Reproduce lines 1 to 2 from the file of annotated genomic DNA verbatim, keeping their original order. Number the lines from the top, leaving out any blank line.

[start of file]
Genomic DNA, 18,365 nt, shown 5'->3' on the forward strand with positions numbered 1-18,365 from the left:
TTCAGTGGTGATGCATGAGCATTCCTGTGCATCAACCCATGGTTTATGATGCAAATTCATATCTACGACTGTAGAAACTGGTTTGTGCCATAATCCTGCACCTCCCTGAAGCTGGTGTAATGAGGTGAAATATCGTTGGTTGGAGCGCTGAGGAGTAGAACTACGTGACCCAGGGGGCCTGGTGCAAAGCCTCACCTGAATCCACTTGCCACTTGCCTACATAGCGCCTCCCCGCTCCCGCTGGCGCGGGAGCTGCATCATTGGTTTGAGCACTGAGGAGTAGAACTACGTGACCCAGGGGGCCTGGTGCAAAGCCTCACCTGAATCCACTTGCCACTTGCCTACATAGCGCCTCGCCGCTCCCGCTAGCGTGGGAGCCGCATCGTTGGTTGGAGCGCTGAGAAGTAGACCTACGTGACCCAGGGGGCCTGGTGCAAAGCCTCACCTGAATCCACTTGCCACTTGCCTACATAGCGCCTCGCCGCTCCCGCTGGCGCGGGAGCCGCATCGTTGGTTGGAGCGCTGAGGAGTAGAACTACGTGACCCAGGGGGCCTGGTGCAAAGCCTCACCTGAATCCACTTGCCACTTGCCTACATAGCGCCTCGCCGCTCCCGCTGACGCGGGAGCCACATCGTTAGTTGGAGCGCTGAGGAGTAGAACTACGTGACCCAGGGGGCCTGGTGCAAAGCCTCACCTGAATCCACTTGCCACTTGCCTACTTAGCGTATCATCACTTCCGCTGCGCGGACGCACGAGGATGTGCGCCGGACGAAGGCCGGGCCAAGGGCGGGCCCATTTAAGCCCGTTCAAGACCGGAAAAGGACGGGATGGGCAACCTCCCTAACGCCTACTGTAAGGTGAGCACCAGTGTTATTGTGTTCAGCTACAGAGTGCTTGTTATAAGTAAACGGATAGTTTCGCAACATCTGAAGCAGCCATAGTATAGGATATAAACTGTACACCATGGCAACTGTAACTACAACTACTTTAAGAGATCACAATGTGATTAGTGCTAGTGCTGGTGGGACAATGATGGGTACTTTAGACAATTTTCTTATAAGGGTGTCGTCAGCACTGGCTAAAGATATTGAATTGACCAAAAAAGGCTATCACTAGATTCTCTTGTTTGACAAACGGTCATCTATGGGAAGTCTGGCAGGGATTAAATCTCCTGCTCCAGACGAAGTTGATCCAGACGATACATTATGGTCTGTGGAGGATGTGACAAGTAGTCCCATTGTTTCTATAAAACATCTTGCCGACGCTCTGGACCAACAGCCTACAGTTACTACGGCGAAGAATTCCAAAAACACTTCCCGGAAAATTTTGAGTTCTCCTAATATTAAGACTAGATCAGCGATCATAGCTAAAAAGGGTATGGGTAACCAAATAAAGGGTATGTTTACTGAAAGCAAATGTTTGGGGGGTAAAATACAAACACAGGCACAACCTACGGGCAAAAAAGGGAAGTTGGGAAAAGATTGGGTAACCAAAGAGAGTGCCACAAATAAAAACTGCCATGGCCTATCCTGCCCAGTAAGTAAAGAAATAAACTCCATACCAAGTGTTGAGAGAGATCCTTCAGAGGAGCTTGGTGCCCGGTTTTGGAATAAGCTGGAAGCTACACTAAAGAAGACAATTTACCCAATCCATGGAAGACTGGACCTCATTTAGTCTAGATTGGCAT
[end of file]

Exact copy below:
Genomic DNA, 18,365 nt, shown 5'->3' on the forward strand with positions numbered 1-18,365 from the left:
TTCAGTGGTGATGCATGAGCATTCCTGTGCATCAACCCATGGTTTATGATGCAAATTCATATCTACGACTGTAGAAACTGGTTTGTGCCATAATCCTGCACCTCCCTGAAGCTGGTGTAATGAGGTGAAATATCGTTGGTTGGAGCGCTGAGGAGTAGAACTACGTGACCCAGGGGGCCTGGTGCAAAGCCTCACCTGAATCCACTTGCCACTTGCCTACATAGCGCCTCCCCGCTCCCGCTGGCGCGGGAGCTGCATCATTGGTTTGAGCACTGAGGAGTAGAACTACGTGACCCAGGGGGCCTGGTGCAAAGCCTCACCTGAATCCACTTGCCACTTGCCTACATAGCGCCTCGCCGCTCCCGCTAGCGTGGGAGCCGCATCGTTGGTTGGAGCGCTGAGAAGTAGACCTACGTGACCCAGGGGGCCTGGTGCAAAGCCTCACCTGAATCCACTTGCCACTTGCCTACATAGCGCCTCGCCGCTCCCGCTGGCGCGGGAGCCGCATCGTTGGTTGGAGCGCTGAGGAGTAGAACTACGTGACCCAGGGGGCCTGGTGCAAAGCCTCACCTGAATCCACTTGCCACTTGCCTACATAGCGCCTCGCCGCTCCCGCTGACGCGGGAGCCACATCGTTAGTTGGAGCGCTGAGGAGTAGAACTACGTGACCCAGGGGGCCTGGTGCAAAGCCTCACCTGAATCCACTTGCCACTTGCCTACTTAGCGTATCATCACTTCCGCTGCGCGGACGCACGAGGATGTGCGCCGGACGAAGGCCGGGCCAAGGGCGGGCCCATTTAAGCCCGTTCAAGACCGGAAAAGGACGGGATGGGCAACCTCCCTAACGCCTACTGTAAGGTGAGCACCAGTGTTATTGTGTTCAGCTACAGAGTGCTTGTTATAAGTAAACGGATAGTTTCGCAACATCTGAAGCAGCCATAGTATAGGATATAAACTGTACACCATGGCAACTGTAACTACAACTACTTTAAGAGATCACAATGTGATTAGTGCTAGTGCTGGTGGGACAATGATGGGTACTTTAGACAATTTTCTTATAAGGGTGTCGTCAGCACTGGCTAAAGATATTGAATTGACCAAAAAAGGCTATCACTAGATTCTCTTGTTTGACAAACGGTCATCTATGGGAAGTCTGGCAGGGATTAAATCTCCTGCTCCAGACGAAGTTGATCCAGACGATACATTATGGTCTGTGGAGGATGTGACAAGTAGTCCCATTGTTTCTATAAAACATCTTGCCGACGCTCTGGACCAACAGCCTACAGTTACTACGGCGAAGAATTCCAAAAACACTTCCCGGAAAATTTTGAGTTCTCCTAATATTAAGACTAGATCAGCGATCATAGCTAAAAAGGGTATGGGTAACCAAATAAAGGGTATGTTTACTGAAAGCAAATGTTTGGGGGGTAAAATACAAACACAGGCACAACCTACGGGCAAAAAAGGGAAGTTGGGAAAAGATTGGGTAACCAAAGAGAGTGCCACAAATAAAAACTGCCATGGCCTATCCTGCCCAGTAAGTAAAGAAATAAACTCCATACCAAGTGTTGAGAGAGATCCTTCAGAGGAGCTTGGTGCCCGGTTTTGGAATAAGCTGGAAGCTACACTAAAGAAGACAATTTACCCAATCCATGGAAGACTGGACCTCATTTAGTCTAGATTGGCAT